CAMBRIA — Just about everybody in Cambria knows somebody who works at the Didion Milling Plant. And in this village of just under 800 people, Cathy Ramirez is the kind of person who knows just about everybody.
So Ramirez, a waitress at Two White Doves Family Restaurant, on the single block downtown that contains Cambria’s library, village offices, bank and both of its bars, spent much of Thursday on her phone.
She called friends and acquaintances — some in Wisconsin, others in Texas, a couple in Mexico — to get and spread the word about the workers hurt or missing in the explosion at the corn mill late Wednesday night that killed at least two people.
The good news was that of the two dozen or so Didion employees Ramirez knows, most work day shifts. The bad news was that two of those who work nights were in comas Thursday afternoon.
At The Dump, a bar and restaurant across West Edgewater Street, bartender Cindy Erikson was relieved to hear the Didion employee she knows, a coworker’s son, was safe and accounted for.
“Everybody’s just sick to their stomach, because it’s so huge and so close to home,” Erikson said.
As the wrecked Didion facility smoldered through Thursday, many residents of this village that sits along a small lake about halfway between Portage and Waupun in Columbia County were taking stock of how closely they were connected to the tragedy.
And while their top priority was finding out about the workers hurt in the blast, some also wondered what the explosion could mean for Cambria if the village loses one of its economic anchors.
“Now what’s going to happen?” Ramirez said.
County snow plows blocked the roads that lead to the facility, which hulks over Cambria from the southeastern edge of town. A convoy of trucks, one marked “Urban Search and Rescue,” rumbled toward the mill Thursday afternoon.
TV news vans lined the streets around the First Presbyterian Church, where the Red Cross had set up a center in the basement, and dotted the parking lot of the single building that houses the Cambria-Friesland elementary, middle and high schools.
The schools, located about a quarter of a mile from Didion, were closed Thursday but will reopen Friday, when officials said the high school’s graduation ceremony will go on as scheduled. A message board outside flashed, “Thoughts and prayers.”
Complex relationship with major employer
The village of Cambria’s relationship with Didion has often been a rocky one.
Founded in 1972 in Johnson Creek, where the company is still headquartered, Didion employs a total of about 225 people, many of whom move between locations in Jefferson, Columbia and Green Lake counties, making it hard to know how many work at the Cambria facility, which opened in 1991.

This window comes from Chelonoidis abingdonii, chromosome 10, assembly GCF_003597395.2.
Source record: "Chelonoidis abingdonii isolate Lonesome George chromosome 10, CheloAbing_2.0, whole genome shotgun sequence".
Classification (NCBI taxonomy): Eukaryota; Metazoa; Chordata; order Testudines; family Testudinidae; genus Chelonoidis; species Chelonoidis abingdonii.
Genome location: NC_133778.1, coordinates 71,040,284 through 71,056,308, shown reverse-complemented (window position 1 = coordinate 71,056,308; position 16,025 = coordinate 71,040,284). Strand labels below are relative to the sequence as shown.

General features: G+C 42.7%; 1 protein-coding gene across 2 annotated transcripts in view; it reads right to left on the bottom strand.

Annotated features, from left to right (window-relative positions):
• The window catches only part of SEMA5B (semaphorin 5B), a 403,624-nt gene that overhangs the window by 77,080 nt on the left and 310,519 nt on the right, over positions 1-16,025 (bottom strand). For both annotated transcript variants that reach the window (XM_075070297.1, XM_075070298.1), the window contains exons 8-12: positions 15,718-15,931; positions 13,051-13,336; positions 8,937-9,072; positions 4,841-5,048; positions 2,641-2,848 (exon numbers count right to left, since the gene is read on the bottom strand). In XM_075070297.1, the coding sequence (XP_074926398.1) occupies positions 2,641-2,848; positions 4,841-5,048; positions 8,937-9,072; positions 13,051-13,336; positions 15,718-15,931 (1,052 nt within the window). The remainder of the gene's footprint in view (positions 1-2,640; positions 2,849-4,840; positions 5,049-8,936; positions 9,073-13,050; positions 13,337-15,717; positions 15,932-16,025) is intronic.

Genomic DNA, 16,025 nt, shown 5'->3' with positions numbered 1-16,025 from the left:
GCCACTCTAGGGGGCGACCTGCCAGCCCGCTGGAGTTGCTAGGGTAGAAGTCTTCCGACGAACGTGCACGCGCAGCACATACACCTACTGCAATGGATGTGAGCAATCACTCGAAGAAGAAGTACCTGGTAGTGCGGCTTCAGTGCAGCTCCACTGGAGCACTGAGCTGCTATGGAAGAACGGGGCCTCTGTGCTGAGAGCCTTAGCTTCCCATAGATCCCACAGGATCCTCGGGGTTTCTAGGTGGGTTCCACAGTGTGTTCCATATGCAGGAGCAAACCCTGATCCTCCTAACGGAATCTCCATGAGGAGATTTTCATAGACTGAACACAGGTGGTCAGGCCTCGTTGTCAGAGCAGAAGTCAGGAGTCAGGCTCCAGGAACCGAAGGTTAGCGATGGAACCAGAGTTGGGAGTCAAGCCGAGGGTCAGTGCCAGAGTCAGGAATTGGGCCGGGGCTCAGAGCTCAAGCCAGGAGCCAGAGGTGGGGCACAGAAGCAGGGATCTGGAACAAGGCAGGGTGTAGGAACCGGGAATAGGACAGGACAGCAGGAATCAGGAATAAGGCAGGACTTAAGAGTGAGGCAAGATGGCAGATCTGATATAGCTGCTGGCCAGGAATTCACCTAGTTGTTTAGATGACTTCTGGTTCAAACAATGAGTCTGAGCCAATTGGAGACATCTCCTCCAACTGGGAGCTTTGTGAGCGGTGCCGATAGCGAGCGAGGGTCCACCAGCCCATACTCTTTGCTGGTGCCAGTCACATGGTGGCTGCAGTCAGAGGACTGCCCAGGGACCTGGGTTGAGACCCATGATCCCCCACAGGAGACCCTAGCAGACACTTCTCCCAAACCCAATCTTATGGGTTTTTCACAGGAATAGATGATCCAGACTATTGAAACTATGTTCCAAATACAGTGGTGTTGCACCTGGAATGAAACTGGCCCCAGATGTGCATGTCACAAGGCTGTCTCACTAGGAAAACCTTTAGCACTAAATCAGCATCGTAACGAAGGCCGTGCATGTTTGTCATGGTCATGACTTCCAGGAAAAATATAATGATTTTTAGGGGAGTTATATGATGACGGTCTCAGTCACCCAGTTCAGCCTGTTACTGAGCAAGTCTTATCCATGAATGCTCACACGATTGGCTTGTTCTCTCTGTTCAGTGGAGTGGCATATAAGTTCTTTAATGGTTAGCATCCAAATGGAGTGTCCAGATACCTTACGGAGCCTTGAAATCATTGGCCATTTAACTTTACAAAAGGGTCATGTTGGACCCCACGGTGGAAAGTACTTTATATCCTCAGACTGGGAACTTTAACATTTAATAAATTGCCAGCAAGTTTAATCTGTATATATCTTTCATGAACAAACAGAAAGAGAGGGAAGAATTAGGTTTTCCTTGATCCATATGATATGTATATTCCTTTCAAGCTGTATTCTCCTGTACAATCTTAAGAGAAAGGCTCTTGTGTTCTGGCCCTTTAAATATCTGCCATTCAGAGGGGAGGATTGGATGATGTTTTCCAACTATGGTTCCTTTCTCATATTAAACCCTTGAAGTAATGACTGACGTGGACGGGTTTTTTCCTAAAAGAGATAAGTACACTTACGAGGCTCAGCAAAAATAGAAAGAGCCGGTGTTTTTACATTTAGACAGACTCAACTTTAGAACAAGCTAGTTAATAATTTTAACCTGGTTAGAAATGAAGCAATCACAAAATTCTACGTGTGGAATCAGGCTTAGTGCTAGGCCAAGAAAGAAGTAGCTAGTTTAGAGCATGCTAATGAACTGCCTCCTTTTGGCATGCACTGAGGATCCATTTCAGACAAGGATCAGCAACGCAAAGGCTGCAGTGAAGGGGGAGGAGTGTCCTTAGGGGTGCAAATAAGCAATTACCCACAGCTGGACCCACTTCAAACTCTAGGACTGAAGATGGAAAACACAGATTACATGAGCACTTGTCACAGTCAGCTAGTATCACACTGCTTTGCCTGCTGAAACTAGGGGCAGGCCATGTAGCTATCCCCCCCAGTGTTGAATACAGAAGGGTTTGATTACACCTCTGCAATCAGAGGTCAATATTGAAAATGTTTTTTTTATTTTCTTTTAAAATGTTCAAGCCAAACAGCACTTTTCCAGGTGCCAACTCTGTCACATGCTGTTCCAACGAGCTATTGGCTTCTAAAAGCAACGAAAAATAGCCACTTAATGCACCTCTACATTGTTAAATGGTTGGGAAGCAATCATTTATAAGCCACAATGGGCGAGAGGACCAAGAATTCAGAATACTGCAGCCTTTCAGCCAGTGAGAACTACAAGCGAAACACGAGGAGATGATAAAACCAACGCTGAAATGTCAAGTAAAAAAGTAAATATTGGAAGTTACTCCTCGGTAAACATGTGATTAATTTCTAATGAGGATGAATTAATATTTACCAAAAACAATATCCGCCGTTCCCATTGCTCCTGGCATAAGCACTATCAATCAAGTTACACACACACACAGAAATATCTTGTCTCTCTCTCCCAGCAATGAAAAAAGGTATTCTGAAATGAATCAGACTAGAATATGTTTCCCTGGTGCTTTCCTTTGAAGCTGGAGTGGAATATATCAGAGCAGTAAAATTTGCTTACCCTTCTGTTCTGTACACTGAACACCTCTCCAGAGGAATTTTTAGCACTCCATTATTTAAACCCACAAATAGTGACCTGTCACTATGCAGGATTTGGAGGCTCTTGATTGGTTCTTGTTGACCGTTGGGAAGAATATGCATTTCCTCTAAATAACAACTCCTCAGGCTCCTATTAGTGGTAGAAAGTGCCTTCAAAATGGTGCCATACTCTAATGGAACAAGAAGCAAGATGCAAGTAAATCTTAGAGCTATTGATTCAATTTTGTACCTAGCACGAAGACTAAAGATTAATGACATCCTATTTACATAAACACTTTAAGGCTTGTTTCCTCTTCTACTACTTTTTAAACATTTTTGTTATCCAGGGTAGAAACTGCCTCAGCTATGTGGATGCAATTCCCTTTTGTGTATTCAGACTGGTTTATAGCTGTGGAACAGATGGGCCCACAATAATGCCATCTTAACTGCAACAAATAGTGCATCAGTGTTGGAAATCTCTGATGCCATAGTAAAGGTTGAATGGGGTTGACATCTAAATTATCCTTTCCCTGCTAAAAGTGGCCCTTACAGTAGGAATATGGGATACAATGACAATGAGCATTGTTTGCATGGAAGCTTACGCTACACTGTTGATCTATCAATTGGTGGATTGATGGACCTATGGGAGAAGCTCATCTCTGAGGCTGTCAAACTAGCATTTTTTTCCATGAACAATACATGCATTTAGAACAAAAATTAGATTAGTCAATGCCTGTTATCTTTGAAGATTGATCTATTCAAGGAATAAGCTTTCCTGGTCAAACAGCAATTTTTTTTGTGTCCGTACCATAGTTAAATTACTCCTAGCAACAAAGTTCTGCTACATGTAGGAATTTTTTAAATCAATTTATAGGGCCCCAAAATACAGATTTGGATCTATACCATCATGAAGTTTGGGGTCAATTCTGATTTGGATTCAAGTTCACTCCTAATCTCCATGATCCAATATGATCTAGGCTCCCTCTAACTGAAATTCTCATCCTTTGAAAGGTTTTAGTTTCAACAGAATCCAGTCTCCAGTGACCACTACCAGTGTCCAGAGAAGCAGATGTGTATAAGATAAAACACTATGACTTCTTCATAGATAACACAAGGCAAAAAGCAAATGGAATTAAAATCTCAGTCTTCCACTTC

The addition of an adjacent ethanol facility led to a fight between the Village Board and Didion in 2006 over environmental and safety concerns. A group of Cambria residents sued the company two years later, alleging the milling operation was causing air pollution, though the suit was thrown out.
Didion has also paid fines and settlements with state and federal regulators over workplace safety and environmental protection violations.
But Didion could also be a good corporate citizen, residents said — it sponsored events put on by the library and historical society, and gave money to The Dump’s annual fundraiser benefiting a range of organizations, including local schools and the volunteer fire department.
“We’re always cooking for them, and they’re always sending us new customers,” Erikson said. “They’re huge in the community.”
Explosion, then town springs to action
The loudest thing Barb Haldemann typically hears at night in Cambria is rushing water from the dam next to her home on Taggart Lake. That quiet shattered with the explosion at Didion around 11 p.m. Wednesday.
“Heard it, felt it — and then the whole town went dark,” Haldemann said. The blast had knocked out Cambria’s power.
When she went outside, Haldemann saw an orange glow in the sky to the south as the corn mill burned.
“Sirens started and they didn’t quit all night,” Haldemann said.
On the other side of the lake, closer to the facility, Jeremey Blease was afraid the blast could cause another explosion at the ethanol operation, so he moved with his daughter to a relative’s home farther away. His wife worked overnight at her job in village government.
Concern for future
Ramirez said there has been a mix of workers at the milling facility — some stayed there for decades, while others worked seasonally. Employees seemed to like Didion, she said, though for many the work could be tough, with a lot of heavy lifting.
“There’s always a job there — it’s whether you want it or not,” she said.
Sixteen workers were inside the plant when the explosion happened, according to company officials.
As Ramirez and others waited for more information about the explosion and the workers, questions about what would happen to other Didion employees, and what the company’s future in Cambria looks like, added to the uncertainty Thursday. Along with jobs, the plant provides business to area farmers, Ramirez said, and its employees and executives are regulars at Two White Doves and The Dump.
“It’s not just the workers there” who will be affected if the plant closes, Ramirez said. “It’s going to be everybody.”
Capital Newspapers reporter Lyn Jerde contributed to this report.
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